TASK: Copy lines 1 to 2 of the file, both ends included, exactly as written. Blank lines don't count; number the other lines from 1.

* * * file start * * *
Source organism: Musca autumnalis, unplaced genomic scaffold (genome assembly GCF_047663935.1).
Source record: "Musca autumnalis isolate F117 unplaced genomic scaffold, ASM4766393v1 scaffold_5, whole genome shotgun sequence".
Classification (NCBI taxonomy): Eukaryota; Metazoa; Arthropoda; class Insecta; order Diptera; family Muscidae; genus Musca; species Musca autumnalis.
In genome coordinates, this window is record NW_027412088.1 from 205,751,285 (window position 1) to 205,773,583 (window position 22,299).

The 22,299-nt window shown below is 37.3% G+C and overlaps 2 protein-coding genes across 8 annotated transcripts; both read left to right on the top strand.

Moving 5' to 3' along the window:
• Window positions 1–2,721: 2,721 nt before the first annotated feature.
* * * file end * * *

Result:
Source organism: Musca autumnalis, unplaced genomic scaffold (genome assembly GCF_047663935.1).
Source record: "Musca autumnalis isolate F117 unplaced genomic scaffold, ASM4766393v1 scaffold_5, whole genome shotgun sequence".